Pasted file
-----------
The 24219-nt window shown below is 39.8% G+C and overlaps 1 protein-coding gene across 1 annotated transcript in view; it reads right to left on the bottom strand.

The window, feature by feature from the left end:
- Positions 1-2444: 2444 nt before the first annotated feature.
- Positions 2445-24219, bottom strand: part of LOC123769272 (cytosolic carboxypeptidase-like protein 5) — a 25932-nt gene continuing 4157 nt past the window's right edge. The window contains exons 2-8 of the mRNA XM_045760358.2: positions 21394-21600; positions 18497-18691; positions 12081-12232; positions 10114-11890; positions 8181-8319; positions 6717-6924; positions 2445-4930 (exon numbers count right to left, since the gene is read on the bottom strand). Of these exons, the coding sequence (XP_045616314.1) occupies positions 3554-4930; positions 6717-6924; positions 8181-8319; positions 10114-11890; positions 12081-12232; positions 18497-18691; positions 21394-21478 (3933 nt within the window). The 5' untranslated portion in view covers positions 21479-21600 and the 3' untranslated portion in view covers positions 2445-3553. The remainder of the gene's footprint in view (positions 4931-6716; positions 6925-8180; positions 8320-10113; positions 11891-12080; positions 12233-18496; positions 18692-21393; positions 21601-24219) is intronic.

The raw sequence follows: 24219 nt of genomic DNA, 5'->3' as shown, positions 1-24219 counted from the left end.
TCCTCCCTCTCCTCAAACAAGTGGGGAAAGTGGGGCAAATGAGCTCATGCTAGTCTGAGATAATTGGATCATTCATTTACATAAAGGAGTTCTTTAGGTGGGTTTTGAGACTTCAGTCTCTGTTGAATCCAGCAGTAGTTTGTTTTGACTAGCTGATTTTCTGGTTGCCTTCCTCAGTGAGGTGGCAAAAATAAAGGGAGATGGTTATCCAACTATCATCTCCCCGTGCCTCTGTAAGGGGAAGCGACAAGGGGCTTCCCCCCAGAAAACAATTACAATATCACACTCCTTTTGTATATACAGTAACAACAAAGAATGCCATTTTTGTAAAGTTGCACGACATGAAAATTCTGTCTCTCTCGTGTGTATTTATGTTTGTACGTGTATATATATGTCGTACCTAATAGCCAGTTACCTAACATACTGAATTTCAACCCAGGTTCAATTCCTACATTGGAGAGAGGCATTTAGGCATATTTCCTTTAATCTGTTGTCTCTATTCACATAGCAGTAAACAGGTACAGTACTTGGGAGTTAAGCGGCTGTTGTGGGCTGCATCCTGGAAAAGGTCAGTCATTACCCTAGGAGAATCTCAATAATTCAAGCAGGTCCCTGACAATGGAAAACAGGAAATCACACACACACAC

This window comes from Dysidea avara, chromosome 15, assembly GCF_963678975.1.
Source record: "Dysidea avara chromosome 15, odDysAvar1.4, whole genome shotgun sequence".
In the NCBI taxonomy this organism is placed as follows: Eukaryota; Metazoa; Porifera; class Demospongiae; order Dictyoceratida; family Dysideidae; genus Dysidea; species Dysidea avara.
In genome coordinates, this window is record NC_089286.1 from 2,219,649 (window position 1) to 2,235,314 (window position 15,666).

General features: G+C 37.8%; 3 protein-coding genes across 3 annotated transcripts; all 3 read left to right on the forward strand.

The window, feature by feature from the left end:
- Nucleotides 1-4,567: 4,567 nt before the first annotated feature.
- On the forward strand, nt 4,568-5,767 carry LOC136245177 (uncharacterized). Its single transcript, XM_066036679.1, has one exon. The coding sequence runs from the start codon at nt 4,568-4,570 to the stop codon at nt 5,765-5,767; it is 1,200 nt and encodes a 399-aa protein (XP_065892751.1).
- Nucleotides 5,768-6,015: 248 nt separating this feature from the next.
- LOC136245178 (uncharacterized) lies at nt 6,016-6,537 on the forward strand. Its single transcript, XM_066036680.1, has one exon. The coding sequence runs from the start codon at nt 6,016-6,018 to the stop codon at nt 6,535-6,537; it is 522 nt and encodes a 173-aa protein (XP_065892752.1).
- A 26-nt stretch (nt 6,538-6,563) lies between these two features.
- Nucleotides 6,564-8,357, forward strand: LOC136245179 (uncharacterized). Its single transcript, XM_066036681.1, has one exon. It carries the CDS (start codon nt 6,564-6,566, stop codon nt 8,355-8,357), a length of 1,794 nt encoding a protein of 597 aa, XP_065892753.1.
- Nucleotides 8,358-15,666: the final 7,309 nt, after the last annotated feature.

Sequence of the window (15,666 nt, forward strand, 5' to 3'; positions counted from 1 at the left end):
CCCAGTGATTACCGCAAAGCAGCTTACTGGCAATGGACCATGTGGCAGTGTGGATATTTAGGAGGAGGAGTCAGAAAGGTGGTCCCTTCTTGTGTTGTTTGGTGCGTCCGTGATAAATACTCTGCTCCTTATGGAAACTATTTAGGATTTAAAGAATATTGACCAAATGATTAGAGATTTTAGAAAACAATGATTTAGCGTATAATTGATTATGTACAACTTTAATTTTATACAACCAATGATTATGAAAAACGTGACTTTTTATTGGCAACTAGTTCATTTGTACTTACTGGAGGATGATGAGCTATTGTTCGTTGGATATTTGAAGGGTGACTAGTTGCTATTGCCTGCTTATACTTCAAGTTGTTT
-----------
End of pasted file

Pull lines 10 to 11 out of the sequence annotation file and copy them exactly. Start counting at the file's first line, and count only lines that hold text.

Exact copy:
In genome coordinates, this window is record NC_089286.1 from 2,219,649 (window position 1) to 2,235,314 (window position 15,666).

General features: G+C 37.8%; 3 protein-coding genes across 3 annotated transcripts; all 3 read left to right on the forward strand.